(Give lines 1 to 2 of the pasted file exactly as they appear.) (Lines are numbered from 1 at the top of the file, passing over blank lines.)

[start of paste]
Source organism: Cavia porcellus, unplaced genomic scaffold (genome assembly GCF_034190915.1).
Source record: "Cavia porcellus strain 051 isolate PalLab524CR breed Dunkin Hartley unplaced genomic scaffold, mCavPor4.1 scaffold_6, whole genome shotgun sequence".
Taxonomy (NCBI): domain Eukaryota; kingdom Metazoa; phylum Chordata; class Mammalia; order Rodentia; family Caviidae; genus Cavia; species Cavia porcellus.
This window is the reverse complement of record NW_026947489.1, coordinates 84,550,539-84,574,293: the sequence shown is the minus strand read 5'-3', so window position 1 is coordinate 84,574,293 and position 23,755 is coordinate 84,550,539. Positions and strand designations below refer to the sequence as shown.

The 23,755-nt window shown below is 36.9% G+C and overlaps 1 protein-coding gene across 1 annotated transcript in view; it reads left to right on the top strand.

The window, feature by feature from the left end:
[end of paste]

Source organism: Cavia porcellus, unplaced genomic scaffold (genome assembly GCF_034190915.1).
Source record: "Cavia porcellus strain 051 isolate PalLab524CR breed Dunkin Hartley unplaced genomic scaffold, mCavPor4.1 scaffold_6, whole genome shotgun sequence".